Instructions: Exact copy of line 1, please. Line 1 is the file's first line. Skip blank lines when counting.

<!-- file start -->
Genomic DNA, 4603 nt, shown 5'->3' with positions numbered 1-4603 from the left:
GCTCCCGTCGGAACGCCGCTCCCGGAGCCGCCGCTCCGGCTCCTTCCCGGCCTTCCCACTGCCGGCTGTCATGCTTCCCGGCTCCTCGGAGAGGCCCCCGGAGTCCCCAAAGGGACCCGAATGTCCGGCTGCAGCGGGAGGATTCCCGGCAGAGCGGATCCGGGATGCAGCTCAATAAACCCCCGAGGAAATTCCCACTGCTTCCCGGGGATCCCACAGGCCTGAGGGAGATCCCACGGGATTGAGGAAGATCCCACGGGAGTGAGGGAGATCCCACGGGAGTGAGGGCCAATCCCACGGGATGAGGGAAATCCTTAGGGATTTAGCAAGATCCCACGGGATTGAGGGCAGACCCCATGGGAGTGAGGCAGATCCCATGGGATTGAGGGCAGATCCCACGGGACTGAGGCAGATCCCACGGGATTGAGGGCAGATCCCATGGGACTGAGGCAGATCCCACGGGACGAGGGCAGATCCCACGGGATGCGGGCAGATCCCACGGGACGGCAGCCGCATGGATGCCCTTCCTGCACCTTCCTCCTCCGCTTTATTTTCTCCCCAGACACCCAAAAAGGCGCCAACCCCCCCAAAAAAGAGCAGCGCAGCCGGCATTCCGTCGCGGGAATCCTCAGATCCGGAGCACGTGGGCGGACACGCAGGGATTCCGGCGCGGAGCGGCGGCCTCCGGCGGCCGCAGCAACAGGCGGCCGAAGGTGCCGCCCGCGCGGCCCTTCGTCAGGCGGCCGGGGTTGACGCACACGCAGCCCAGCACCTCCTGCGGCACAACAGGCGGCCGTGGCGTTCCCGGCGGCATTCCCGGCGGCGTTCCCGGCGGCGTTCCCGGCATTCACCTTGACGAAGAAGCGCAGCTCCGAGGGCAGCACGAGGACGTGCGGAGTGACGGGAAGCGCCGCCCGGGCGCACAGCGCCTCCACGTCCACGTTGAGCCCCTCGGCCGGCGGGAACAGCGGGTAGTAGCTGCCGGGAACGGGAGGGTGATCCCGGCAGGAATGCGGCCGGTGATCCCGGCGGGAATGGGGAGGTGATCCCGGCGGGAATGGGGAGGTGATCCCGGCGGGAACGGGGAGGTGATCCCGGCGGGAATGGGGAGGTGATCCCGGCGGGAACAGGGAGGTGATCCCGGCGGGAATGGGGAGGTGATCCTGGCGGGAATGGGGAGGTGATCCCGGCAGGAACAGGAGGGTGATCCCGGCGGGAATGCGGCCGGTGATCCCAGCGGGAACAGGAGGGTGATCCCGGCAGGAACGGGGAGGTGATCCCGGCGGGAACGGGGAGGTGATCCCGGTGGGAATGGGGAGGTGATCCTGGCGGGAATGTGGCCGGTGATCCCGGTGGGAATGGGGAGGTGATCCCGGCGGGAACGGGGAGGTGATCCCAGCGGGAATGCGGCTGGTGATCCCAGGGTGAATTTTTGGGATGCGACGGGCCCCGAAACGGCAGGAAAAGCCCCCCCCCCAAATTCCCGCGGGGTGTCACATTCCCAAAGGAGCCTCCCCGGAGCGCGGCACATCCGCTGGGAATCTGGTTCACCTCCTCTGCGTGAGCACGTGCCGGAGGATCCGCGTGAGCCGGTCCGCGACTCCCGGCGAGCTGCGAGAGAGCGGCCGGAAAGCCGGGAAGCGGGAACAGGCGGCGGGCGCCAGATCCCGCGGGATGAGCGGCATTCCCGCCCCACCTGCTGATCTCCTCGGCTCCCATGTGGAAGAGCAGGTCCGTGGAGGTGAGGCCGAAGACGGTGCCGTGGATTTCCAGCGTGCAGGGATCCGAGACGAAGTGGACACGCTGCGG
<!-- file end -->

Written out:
Genomic DNA, 4603 nt, shown 5'->3' with positions numbered 1-4603 from the left: